Here we go at the finals! The grids are up and the room is filled with anticipation. In case you don't know how it works, the same grid is used for all competitors, but different clues are used at each level.

C Division: 10,600 Steven Katten
10,725 Howard Barkin
10,785 Ken Jennings

B Division: 11075 Brian Olewnick
11130 Thomas Weisswange
11220 Adam Cohen

A Division: 11750 Tyler Hinman
11750 Kiran Kedlaya
11775 Ellen Ripstein

Good Luck!

Sunday, 9:42 p.m.

What defines a Sunday in Stamford during Tournament Week? The buffet breakfast? Seeing how many sleep-deprived zombies (Vic Fleming, Stan Newman) pervade the hotel lobby at 7 a.m.? Or the twinge you feel when you see your ranking at 8:30?

Could be all of those for me. I started the morning in 21st place, with 130 points separating me and the all-important 11th place for a shot at the B title. I finished the Merl Reagle 21x at the same time 11th place Stella Daily did, so she looks to be playing the big board. Myself, I have them crossed.

And the usual suspects are lined up 1-2-3, all good pals now: Tyler Hinman, Ellen Ripstein, and Trip Payne.

A more-or-less recap of the finals will follow around 12:30ish from Dave.

Sunday, 9:38 a.m.

I am STOKED! I just finished the seventh puzzle, a very clever 21 by one of my favorite constructors (and one of the stars of the movie "Wordplay"), Merl Reagle. I had one crossing that was a little suspect, but I confirmed with Bob that those answers were CORRECT!

I am almost assured finishing better than last year.

And one other thing: when I scanned the results after I finished Puzzle #7, I discovered something that I didn't know beforehand (and may have hampered my results on this puzzle): through six puzzles, I am LEADING D Division! I certainly didn't find anyone higher than 122nd, my current ranking, in the D class, and most of the others were in the high 200's to the 400's.

More later... this is getting exciting.

(EDITED LATER: It turns out that I was actually second in D Division, trailing by about 200 points. I more than made those up on the 7th puzzle to overtake Mike Nothnagel by less than 100 points. That puzzle and good scores on 1, 3 and 4 really made a difference.)

Sunday, 7:05 a.m.

After another interesting night of hilarious late night game playing, I dragged into bed at a little after 3:07 a.m. last evening. Bob has already showered and left for downstairs, while I'm still up here. In less than two hours, we're handed our final mass puzzle challenge, then the room will be reset for the finals at 11:00 a.m., during which time we'll gather up our things and check out.

It's going to be very interesting to see who is going to be on stage for the finals, as there are a lot of fine competitors who posted some blistering times. But did they have the accuracy?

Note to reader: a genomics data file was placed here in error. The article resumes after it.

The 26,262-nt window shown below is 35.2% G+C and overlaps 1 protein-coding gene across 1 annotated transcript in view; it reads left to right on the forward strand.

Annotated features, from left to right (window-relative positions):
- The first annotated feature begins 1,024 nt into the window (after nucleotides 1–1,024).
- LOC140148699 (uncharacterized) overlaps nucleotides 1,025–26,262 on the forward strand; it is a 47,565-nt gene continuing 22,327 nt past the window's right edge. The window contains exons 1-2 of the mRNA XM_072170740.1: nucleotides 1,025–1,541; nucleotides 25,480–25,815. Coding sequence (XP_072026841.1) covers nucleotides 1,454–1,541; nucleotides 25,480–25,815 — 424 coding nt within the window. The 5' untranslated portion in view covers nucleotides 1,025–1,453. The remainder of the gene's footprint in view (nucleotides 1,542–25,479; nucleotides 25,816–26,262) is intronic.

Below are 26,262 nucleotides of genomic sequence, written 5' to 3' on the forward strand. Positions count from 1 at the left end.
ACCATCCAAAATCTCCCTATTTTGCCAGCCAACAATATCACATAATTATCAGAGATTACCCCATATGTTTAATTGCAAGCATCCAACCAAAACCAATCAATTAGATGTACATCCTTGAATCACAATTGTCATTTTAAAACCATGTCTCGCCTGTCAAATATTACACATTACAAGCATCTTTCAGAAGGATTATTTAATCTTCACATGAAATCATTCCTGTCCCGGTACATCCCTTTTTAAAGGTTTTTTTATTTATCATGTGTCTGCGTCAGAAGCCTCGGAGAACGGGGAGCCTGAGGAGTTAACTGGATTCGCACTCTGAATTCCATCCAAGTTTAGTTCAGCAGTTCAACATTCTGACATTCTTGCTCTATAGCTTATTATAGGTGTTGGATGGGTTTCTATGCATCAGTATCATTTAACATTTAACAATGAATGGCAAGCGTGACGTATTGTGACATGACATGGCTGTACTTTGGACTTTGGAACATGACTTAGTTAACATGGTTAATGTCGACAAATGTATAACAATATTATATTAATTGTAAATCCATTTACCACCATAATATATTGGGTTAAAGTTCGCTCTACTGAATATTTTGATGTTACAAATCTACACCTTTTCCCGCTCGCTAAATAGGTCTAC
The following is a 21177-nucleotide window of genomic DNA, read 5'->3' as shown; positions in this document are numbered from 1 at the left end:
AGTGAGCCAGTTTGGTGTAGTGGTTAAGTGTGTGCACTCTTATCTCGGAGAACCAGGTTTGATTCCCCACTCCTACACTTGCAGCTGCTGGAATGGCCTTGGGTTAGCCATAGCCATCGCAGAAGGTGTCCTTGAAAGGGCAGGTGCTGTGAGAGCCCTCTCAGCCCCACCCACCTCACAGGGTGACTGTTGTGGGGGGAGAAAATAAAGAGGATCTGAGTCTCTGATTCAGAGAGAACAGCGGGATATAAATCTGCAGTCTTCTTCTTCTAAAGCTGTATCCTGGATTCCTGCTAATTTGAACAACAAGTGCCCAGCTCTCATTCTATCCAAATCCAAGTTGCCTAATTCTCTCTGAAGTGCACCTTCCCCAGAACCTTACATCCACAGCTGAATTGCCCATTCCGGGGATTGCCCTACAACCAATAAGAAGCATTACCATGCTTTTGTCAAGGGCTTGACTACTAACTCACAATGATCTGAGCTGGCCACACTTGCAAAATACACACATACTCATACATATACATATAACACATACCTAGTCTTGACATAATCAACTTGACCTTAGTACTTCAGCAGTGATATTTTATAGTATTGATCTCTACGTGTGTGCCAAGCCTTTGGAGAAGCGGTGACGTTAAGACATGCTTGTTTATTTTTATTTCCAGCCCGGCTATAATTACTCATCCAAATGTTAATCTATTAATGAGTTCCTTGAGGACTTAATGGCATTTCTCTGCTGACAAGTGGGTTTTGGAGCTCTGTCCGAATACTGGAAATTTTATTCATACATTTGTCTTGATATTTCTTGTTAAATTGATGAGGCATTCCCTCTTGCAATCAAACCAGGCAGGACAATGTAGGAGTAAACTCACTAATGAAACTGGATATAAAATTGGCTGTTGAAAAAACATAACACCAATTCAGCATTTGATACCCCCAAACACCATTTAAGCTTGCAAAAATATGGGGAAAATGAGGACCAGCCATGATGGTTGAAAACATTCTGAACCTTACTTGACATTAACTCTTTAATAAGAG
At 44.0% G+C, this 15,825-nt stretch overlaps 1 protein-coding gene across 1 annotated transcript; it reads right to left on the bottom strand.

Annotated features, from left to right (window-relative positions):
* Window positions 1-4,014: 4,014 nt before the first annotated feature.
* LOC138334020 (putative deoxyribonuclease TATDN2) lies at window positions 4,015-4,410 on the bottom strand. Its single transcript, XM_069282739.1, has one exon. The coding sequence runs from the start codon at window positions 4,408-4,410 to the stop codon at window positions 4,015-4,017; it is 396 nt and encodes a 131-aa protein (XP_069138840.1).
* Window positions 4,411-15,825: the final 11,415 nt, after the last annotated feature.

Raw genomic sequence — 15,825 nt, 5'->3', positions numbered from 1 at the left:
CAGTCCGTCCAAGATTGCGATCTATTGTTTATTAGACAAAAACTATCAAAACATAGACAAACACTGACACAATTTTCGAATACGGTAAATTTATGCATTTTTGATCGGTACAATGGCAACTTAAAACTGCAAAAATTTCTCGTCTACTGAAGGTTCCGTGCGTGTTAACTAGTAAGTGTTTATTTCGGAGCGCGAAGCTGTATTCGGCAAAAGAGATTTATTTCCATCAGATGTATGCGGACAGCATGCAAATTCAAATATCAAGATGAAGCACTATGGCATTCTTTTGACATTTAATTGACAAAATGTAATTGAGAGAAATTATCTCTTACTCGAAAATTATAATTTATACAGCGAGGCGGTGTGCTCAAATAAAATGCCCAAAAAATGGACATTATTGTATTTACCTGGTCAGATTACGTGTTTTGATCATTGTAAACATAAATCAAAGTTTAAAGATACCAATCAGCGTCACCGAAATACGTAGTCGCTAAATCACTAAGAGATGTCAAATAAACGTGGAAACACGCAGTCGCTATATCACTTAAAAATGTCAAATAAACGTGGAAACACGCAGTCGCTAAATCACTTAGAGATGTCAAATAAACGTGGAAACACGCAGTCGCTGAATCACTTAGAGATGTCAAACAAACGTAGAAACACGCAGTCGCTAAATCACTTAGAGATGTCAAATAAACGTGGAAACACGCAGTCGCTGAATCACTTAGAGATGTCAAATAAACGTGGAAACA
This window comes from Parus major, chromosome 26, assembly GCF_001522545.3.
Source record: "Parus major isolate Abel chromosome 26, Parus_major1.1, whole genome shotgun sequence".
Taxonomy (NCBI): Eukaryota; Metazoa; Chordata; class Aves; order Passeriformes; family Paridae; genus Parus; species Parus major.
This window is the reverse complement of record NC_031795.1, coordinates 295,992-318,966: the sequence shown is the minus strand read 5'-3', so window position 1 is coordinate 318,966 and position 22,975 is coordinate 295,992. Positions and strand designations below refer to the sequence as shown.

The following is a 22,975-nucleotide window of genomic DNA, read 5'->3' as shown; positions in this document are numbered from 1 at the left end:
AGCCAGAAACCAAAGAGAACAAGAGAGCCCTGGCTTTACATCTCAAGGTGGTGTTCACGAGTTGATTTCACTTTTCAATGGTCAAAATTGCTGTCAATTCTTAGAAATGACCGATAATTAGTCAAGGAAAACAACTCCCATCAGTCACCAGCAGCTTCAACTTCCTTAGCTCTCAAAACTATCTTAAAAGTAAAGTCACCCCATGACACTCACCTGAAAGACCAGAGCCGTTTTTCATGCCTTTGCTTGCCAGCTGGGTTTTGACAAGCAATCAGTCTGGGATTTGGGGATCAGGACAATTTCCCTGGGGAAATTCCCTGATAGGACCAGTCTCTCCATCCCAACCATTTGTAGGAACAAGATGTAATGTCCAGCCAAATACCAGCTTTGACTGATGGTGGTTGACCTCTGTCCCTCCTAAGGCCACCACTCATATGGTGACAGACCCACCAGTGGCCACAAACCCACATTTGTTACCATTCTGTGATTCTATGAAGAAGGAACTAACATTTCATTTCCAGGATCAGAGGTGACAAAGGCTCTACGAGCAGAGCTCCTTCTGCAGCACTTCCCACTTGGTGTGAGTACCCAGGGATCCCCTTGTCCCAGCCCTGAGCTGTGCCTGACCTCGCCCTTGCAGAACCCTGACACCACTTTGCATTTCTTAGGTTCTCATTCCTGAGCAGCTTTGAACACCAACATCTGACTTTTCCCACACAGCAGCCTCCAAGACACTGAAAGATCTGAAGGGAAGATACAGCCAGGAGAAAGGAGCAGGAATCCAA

Our final dispatches from here are going to be during the finals. Pictures from the luncheon will appear later tonight. But now, before it gets too crazy later this morning, some thank yous... the staff of the Marriott here in Stamford... excellent job with getting our conference room set up and ready to go... the judges, thank you for getting to us as quickly as you could in the puzzle room... Patrick Creadon and the folks at his production company and IFC Films for making the wonderful screening of "Wordplay" a reality... friends old and new, as well as our special guest this weekend, Ken Jennings... it was a hell of a lot of fun, you all...

...and lastly, to Mr. Will Shortz for continuing to realize his dream of a national crossword tournament, and to all of the tournament staff for another fantastic weekend.

Saturday, March 25, 2006

Saturday, 10:17 p.m.

What a night for a Saturday movie! "Wordplay", the documentary filmed in part at last year's tournament, was the centerpiece. Filmmaker Patrick Creadon was originally going to have the tournament be a little sidebar to the movie, but the story that unfolded that cold March weekend was too good to pass up.

We meet the dramatis personae up front: Will Shortz, the tournament founder; Merl Reagle, the constructor, and solvers from all walks of life: the Indigo Girls, Jon Stewart (hilarious), even Bill Clinton, who said he solved more puzzles after he became President. And some special solvers in it for the speed challenge: Al Sanders (the tragic hero of the film), Trip Payne, eventual winner Tyler Hinman, and tournament veteran Ellen Ripstein (very charming in her scenes walking the New York streets with her broken umbrella).

Creadon mixes marvelous historical footage (some of the first tournament in 1978, lorded over by the then-25-year-old Shortz) with interesting graphics that give the clues and answers being solved.

Much like in Stanley Kubrick's "Full Metal Jacket", the first half shows the basic training of the solvers, and in the second half, they're "in the s--t" - or, more properly, Salon D here at the Marriott.

We see some of the fun sidelights: the talent competition from last year (featuring the singing voice of Stella Daily), contestants kibbitzing in the lobby, the late night games. We see many of our friends and fellow solvers on screen. But when it comes to watching the competitions - especially the finals - Creadon excels with his excellent camera work and tight editing.

I've got to agree... this is a fine film and you should all go see it when it hits the theatres this summer.

Saturday, 10:05 p.m.